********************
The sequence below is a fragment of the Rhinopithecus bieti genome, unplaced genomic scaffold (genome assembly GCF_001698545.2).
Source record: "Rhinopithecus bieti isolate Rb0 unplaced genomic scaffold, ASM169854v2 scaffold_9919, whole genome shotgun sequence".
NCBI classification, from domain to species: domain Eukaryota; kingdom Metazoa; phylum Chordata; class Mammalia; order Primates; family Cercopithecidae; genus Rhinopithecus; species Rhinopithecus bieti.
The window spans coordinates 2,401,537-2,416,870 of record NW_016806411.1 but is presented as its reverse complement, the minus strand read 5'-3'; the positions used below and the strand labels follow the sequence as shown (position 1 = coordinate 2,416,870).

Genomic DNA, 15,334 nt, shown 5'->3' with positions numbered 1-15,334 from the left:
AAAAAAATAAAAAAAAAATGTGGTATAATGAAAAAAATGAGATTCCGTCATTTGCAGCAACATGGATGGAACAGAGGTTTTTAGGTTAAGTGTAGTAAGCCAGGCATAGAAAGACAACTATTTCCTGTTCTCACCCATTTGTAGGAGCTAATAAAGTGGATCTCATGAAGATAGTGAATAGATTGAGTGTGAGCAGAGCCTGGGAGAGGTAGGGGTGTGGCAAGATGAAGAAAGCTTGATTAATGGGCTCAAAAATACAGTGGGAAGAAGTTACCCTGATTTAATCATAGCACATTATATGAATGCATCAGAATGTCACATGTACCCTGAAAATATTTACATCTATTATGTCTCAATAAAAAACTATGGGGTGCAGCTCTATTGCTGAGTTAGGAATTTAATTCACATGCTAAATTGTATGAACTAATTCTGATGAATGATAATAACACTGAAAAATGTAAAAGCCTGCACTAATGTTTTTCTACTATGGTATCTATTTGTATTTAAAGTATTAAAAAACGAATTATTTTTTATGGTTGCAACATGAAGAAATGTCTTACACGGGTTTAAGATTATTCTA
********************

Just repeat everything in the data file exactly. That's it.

The sequence below is a fragment of the Rhinopithecus bieti genome, unplaced genomic scaffold (genome assembly GCF_001698545.2).
Source record: "Rhinopithecus bieti isolate Rb0 unplaced genomic scaffold, ASM169854v2 scaffold_9919, whole genome shotgun sequence".
NCBI classification, from domain to species: domain Eukaryota; kingdom Metazoa; phylum Chordata; class Mammalia; order Primates; family Cercopithecidae; genus Rhinopithecus; species Rhinopithecus bieti.
The window spans coordinates 2,401,537-2,416,870 of record NW_016806411.1 but is presented as its reverse complement, the minus strand read 5'-3'; the positions used below and the strand labels follow the sequence as shown (position 1 = coordinate 2,416,870).

Genomic DNA, 15,334 nt, shown 5'->3' with positions numbered 1-15,334 from the left:
AAAAAAATAAAAAAAAAATGTGGTATAATGAAAAAAATGAGATTCCGTCATTTGCAGCAACATGGATGGAACAGAGGTTTTTAGGTTAAGTGTAGTAAGCCAGGCATAGAAAGACAACTATTTCCTGTTCTCACCCATTTGTAGGAGCTAATAAAGTGGATCTCATGAAGATAGTGAATAGATTGAGTGTGAGCAGAGCCTGGGAGAGGTAGGGGTGTGGCAAGATGAAGAAAGCTTGATTAATGGGCTCAAAAATACAGTGGGAAGAAGTTACCCTGATTTAATCATAGCACATTATATGAATGCATCAGAATGTCACATGTACCCTGAAAATATTTACATCTATTATGTCTCAATAAAAAACTATGGGGTGCAGCTCTATTGCTGAGTTAGGAATTTAATTCACATGCTAAATTGTATGAACTAATTCTGATGAATGATAATAACACTGAAAAATGTAAAAGCCTGCACTAATGTTTTTCTACTATGGTATCTATTTGTATTTAAAGTATTAAAAAACGAATTATTTTTTATGGTTGCAACATGAAGAAATGTCTTACACGGGTTTAAGATTATTCTA